More women — and girls — set sights on owning the farm
Published 9:10 am Monday, October 18, 2021
MINNEAPOLIS — It’s an industry that’s been seeing rapid advancements in technology, and new numbers also indicate that more and more women are taking ownership in family farms.
Women are the fastest growing demographic in farming, and according to the 2019 Ag Survey, they are now listed as operators on 51% of U.S. farms. And 8-year-old Holly King from St. Louis Park hopes to be among the next generation of women taking ownership in a farm, KARE-TV reported.
“I remember vividly, when she was probably four or five, her brother had asked her what she wants to be when she grows up and she looks directly at him and looks at me and says, very confidently, I want to be a farmer,” said Tom King, Holly’s father.
St Louis Park isn’t exactly known for cultivating future farmers, and her interest definitely didn’t stem from her family tree.
“I grew up in Edina. So not too many farms in the small town on the west side,” Tom laughed.
But in a way, he did help his daughter discover her passion.
Holly subscribed to the YouTube channel Ollie’s Farm, and from there, her wish to become a farmer only grew.
“I just really want to milk a cow,” Holly said.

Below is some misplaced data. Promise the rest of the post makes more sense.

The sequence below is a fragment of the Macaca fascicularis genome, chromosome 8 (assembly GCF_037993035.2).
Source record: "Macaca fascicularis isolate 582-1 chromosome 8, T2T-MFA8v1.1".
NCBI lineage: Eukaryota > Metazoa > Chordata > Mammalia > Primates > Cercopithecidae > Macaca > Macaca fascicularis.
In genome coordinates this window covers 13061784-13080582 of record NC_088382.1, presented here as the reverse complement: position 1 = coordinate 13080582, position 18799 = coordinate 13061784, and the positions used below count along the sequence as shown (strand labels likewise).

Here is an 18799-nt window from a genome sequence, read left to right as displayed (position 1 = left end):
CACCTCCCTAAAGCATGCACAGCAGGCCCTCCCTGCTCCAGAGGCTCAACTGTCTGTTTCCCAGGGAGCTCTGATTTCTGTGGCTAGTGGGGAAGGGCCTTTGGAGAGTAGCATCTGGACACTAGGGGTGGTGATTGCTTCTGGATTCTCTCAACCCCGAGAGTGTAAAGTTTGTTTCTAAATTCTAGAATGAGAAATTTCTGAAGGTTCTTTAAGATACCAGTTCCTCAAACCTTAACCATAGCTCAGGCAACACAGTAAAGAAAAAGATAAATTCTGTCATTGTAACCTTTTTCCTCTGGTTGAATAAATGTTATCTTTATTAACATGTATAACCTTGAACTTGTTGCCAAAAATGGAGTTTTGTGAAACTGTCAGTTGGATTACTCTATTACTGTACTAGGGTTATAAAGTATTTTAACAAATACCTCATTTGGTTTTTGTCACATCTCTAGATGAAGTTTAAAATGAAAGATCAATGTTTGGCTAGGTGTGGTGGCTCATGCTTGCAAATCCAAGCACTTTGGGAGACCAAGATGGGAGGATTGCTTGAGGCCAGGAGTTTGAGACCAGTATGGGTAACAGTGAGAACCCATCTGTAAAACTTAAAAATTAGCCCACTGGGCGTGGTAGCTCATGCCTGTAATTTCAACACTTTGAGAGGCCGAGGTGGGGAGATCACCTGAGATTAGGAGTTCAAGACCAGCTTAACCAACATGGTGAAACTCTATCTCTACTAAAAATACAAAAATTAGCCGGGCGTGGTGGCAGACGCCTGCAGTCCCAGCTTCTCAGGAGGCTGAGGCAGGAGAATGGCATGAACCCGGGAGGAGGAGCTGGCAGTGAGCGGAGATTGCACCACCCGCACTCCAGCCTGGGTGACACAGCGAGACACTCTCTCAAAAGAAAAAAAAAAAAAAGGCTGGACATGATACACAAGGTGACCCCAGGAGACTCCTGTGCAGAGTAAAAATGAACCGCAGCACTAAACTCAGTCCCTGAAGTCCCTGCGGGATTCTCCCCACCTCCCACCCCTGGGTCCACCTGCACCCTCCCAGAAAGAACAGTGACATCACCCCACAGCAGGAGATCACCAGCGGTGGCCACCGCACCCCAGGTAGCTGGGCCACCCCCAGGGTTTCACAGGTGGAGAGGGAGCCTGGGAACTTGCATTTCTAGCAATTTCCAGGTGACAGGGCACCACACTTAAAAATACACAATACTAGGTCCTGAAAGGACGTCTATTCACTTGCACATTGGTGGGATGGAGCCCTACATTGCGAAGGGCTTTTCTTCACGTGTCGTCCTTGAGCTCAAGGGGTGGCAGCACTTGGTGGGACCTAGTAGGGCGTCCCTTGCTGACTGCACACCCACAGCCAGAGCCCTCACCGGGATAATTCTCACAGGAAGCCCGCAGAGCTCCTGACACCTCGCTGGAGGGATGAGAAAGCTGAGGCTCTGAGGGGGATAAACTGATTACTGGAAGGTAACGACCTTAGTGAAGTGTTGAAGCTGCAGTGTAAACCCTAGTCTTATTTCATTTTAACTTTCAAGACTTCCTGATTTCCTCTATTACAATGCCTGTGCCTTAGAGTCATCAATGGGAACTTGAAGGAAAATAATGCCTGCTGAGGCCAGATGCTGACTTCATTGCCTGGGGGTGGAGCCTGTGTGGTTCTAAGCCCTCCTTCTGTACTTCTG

After a message to Land O’Lakes, Holly got some help taking her wish offline, and on the road to Metogga Lake Dairy in New Prague. Emily Pieper recently joined her brothers in taking over the family business, and much like Holly, she also wanted to work with cows.
“I always wanted to do something with cows, and I’ve always loved cows, being on the farm,” Emily said.
Emily recently showed Holly what it was like growing up on a dairy farm, while also showing her how much the farm itself has grown. Turns out, Holly isn’t the only one who embracing technology.
“It’s been a transition,” Emily said. “The robots are brand new to us.”
Yes, robots. This summer, Metogga Lake Dairy installed a fully-automated milking process that the cows have been trained to initiate themselves.
“The robot actually memorizes the cow,” Emily explained. “Based on the cow’s collar, it will know what cow it is, how much they have eaten and how much they need to be milked. They eat when they get milked and they get a treat. That’s what actually drives them to come in.”
It might not be the process Holly imagined, but if you think any of it altered her passion, dream on.
“Who knows what the future will hold, but it’s pretty special to have a kid that has a dream and is passionate about something,” Tom said. “It means a lot to her.”